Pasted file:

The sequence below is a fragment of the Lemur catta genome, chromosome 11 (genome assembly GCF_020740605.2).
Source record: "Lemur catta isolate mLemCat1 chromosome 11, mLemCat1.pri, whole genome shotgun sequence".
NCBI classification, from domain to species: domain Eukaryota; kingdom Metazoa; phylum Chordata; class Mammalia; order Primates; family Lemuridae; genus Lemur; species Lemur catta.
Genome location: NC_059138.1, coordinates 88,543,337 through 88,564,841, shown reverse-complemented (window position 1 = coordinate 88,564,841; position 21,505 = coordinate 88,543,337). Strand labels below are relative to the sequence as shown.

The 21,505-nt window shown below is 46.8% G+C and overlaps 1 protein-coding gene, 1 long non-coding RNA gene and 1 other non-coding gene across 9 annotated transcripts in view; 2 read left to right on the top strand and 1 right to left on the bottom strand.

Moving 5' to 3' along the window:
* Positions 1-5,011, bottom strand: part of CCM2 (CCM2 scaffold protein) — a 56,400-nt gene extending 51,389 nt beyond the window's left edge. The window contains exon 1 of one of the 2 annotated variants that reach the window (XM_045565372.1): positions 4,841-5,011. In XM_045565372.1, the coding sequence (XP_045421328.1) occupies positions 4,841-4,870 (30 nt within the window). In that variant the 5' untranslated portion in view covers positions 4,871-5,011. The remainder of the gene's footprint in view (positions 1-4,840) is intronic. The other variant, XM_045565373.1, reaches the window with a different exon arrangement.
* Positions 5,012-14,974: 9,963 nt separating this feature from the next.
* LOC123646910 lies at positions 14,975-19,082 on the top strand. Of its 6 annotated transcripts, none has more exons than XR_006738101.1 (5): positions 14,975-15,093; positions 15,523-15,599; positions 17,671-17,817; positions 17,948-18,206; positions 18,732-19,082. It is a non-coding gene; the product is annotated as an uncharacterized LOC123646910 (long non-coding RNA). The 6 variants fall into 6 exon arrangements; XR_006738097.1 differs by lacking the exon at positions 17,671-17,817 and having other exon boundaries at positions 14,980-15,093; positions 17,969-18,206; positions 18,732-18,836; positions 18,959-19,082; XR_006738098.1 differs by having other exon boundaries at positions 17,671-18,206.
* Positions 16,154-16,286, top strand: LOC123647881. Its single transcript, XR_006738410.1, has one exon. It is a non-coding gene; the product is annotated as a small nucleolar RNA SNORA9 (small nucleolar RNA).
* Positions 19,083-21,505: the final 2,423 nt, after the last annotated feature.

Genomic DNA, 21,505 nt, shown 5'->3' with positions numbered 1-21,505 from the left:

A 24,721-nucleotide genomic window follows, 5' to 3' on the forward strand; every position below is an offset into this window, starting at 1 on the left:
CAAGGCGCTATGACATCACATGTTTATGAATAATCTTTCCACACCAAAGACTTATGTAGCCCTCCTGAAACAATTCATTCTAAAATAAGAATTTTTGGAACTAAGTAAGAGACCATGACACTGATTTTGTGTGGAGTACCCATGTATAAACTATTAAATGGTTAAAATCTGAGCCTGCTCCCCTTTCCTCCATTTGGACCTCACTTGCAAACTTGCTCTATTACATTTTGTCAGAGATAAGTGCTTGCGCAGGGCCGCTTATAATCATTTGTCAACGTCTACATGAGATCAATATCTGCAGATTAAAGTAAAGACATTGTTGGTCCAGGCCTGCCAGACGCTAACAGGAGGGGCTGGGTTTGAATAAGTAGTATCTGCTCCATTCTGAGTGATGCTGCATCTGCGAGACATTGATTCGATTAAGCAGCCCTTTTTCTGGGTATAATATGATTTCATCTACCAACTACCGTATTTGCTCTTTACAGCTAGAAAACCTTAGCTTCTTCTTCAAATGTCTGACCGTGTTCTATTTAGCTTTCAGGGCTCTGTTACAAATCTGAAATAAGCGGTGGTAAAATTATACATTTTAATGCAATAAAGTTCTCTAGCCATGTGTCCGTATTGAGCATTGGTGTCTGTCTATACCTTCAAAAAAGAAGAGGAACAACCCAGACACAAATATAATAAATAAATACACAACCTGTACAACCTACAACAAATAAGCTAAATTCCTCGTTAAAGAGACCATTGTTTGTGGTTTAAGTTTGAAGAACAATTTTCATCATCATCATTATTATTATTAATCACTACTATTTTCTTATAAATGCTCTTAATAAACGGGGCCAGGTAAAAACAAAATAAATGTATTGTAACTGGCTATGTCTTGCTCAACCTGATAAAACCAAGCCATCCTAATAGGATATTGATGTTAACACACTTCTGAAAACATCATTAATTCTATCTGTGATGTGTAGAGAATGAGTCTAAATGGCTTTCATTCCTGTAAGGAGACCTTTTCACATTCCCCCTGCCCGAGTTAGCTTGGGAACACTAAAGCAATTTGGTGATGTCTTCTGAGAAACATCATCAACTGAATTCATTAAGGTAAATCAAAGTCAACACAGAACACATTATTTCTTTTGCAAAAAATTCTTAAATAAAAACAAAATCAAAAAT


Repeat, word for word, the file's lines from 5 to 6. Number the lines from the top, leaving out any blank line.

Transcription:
The 21,505-nt window shown below is 46.8% G+C and overlaps 1 protein-coding gene, 1 long non-coding RNA gene and 1 other non-coding gene across 9 annotated transcripts in view; 2 read left to right on the top strand and 1 right to left on the bottom strand.

Moving 5' to 3' along the window: